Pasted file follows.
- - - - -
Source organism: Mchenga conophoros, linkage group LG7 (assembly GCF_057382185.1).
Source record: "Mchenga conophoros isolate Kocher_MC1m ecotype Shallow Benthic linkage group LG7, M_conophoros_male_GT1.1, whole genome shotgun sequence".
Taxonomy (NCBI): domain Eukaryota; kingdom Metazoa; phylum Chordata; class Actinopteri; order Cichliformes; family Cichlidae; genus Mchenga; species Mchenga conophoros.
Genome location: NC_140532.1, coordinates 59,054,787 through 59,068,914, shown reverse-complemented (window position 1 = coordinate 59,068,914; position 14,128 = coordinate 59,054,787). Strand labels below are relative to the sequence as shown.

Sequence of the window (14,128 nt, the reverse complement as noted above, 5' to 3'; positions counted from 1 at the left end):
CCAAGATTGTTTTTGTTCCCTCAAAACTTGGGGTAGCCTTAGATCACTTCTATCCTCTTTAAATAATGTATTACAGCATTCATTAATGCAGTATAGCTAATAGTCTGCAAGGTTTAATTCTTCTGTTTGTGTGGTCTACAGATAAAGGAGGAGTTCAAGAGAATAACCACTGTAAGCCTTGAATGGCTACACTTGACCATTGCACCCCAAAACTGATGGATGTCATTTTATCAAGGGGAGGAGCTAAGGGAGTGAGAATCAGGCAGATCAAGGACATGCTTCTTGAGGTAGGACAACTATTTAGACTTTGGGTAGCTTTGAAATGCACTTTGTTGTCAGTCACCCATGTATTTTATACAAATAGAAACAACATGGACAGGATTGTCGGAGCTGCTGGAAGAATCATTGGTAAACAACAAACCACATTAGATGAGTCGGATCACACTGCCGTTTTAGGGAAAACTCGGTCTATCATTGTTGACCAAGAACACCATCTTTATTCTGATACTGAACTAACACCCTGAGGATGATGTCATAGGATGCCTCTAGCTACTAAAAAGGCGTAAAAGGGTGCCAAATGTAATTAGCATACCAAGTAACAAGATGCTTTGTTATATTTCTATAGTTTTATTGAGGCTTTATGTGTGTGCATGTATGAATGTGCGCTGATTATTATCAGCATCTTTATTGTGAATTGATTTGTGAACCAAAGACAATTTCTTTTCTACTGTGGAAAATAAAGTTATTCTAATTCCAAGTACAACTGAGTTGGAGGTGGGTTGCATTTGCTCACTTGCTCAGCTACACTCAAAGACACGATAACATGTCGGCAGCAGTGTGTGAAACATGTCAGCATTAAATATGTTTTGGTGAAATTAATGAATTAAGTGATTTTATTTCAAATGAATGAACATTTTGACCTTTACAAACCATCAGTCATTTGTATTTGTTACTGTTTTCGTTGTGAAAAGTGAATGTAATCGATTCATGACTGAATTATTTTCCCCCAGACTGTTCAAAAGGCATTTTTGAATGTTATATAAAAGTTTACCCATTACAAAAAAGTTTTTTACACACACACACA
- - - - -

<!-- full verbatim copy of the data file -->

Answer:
Source organism: Mchenga conophoros, linkage group LG7 (assembly GCF_057382185.1).
Source record: "Mchenga conophoros isolate Kocher_MC1m ecotype Shallow Benthic linkage group LG7, M_conophoros_male_GT1.1, whole genome shotgun sequence".
Taxonomy (NCBI): domain Eukaryota; kingdom Metazoa; phylum Chordata; class Actinopteri; order Cichliformes; family Cichlidae; genus Mchenga; species Mchenga conophoros.
Genome location: NC_140532.1, coordinates 59,054,787 through 59,068,914, shown reverse-complemented (window position 1 = coordinate 59,068,914; position 14,128 = coordinate 59,054,787). Strand labels below are relative to the sequence as shown.

Sequence of the window (14,128 nt, the reverse complement as noted above, 5' to 3'; positions counted from 1 at the left end):
CCAAGATTGTTTTTGTTCCCTCAAAACTTGGGGTAGCCTTAGATCACTTCTATCCTCTTTAAATAATGTATTACAGCATTCATTAATGCAGTATAGCTAATAGTCTGCAAGGTTTAATTCTTCTGTTTGTGTGGTCTACAGATAAAGGAGGAGTTCAAGAGAATAACCACTGTAAGCCTTGAATGGCTACACTTGACCATTGCACCCCAAAACTGATGGATGTCATTTTATCAAGGGGAGGAGCTAAGGGAGTGAGAATCAGGCAGATCAAGGACATGCTTCTTGAGGTAGGACAACTATTTAGACTTTGGGTAGCTTTGAAATGCACTTTGTTGTCAGTCACCCATGTATTTTATACAAATAGAAACAACATGGACAGGATTGTCGGAGCTGCTGGAAGAATCATTGGTAAACAACAAACCACATTAGATGAGTCGGATCACACTGCCGTTTTAGGGAAAACTCGGTCTATCATTGTTGACCAAGAACACCATCTTTATTCTGATACTGAACTAACACCCTGAGGATGATGTCATAGGATGCCTCTAGCTACTAAAAAGGCGTAAAAGGGTGCCAAATGTAATTAGCATACCAAGTAACAAGATGCTTTGTTATATTTCTATAGTTTTATTGAGGCTTTATGTGTGTGCATGTATGAATGTGCGCTGATTATTATCAGCATCTTTATTGTGAATTGATTTGTGAACCAAAGACAATTTCTTTTCTACTGTGGAAAATAAAGTTATTCTAATTCCAAGTACAACTGAGTTGGAGGTGGGTTGCATTTGCTCACTTGCTCAGCTACACTCAAAGACACGATAACATGTCGGCAGCAGTGTGTGAAACATGTCAGCATTAAATATGTTTTGGTGAAATTAATGAATTAAGTGATTTTATTTCAAATGAATGAACATTTTGACCTTTACAAACCATCAGTCATTTGTATTTGTTACTGTTTTCGTTGTGAAAAGTGAATGTAATCGATTCATGACTGAATTATTTTCCCCCAGACTGTTCAAAAGGCATTTTTGAATGTTATATAAAAGTTTACCCATTACAAAAAAGTTTTTTACACACACACACA